ABSTRACT: Previous neuroimaging studies of youth with bipolar disorder (BD) have identified abnormalities in emotion regulation circuitry. Using data from the Longitudinal Assessment of Manic Symptoms Cohort (a clinical sample recruited for behavioral and emotional dysregulation), we examined the impact of BD and medication on activation in these regions. Functional neuroimaging data were obtained from 15 youth with BD who currently were unmedicated with a mood stabilizer or antipsychotic (U-BD), 19 youth with medicated BD (M-BD), a non-bipolar clinical sample with high rates of disruptive behavioral disorders (non-BD, n = 59), and 29 healthy controls (HC) while they were shown task-irrelevant morphing emotional faces and shapes. Whole brain analysis was used to identify clusters that showed differential activation to emotion vs. shapes across group. To assess pair-wise comparisons and potential confounders, mean activation data were extracted only from clusters within regions previously implicated in emotion regulation (including amygdala and ventral prefrontal regions). A cluster in the right inferior frontal gyrus (IFG) showed group differences to emotion vs. shapes (159 voxels, corrected p < .05). Within this cluster, U-BD youth showed decreased activation relative to HC (p = .007) and non-BD (p = .004) youth. M-BD also showed decreased activation in this cluster relative to HC and non-BD youth, but these differences were attenuated. Results were specific to negative emotions, and not found with happy faces. IFG findings were not explained by other medications (e.g. stimulants) or diagnoses. Compared to both HC and a non-BD sample, U-BD is associated with abnormally decreased right IFG activation to negative emotions.
    Journal of Psychiatric Research 08/2014; 58. DOI:10.1016/j.jpsychires.2014.07.023 · 4.09 Impact Factor
  • Source
  • Source
    [Show abstract] [Hide abstract]
    ABSTRACT: Objectives: Identifying early markers of brain function among those at high risk (HR) for pediatric bipolar disorder (PBD) could serve as a screening measure when children and ado-lescents present with subsyndromal clinical symptoms prior to the conversion to bipolar disorder. Studies on the offspring of patients with bipolar disorder who are genetically at HR have each been limited in establishing a biomarker, while an analytic review in summarizing the findings offers an improvised opportunity toward that goal. Methods: An activation likelihood estimation (ALE) meta-analysis of mixed cognitive and emotional activities using the GingerALE software from the BrainMap Project was com-pleted. The meta-analysis of all fMRI studies contained a total of 29 reports and included PBD, HR, and typically developing (TD) groups. Results:The HR group showed significantly greater activation relative to theTD group in the right DLPFC–insular–parietal–cerebellar regions. Similarly, the HR group exhibited greater activity in the right DLPFC and insula as well as the left cerebellum compared to patients with PBD. Patients with PBD, relative to TD, showed greater activation in regions of the right amygdala, parahippocampal gyrus, medial PFC, left ventral striatum, and cerebellum and lower activation in the right VLPFC and the DLPFC. Conclusion: The HR population showed increased activity, presumably indicating greater compensatory deployment, in relation to both the TD and the PBD, in the key cognition and emotion-processing regions, such as the DLPFC, insula, and parietal cortex. In con-trast, patients with PBD, relative to HR and TD, showed decreased activity, which could indicate a decreased effort in multiple PFC regions in addition to widespread subcortical abnormalities, which are suggestive of a more entrenched disease process.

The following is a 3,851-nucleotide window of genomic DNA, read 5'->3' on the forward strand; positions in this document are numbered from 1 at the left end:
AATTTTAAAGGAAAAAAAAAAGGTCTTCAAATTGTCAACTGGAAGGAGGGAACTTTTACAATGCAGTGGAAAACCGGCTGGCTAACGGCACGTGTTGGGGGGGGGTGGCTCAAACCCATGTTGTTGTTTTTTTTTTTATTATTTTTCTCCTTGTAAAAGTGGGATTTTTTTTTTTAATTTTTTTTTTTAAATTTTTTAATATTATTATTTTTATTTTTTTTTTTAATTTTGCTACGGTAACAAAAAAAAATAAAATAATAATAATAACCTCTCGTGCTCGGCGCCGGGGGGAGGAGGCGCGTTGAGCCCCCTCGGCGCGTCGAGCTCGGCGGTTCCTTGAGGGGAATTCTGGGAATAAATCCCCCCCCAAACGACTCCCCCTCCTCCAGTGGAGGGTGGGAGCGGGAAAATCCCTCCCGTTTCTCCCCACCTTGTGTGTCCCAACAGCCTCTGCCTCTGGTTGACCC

Frontiers in Psychiatry 03/2014; 5. DOI:10.3389/fpsyt.2014.00141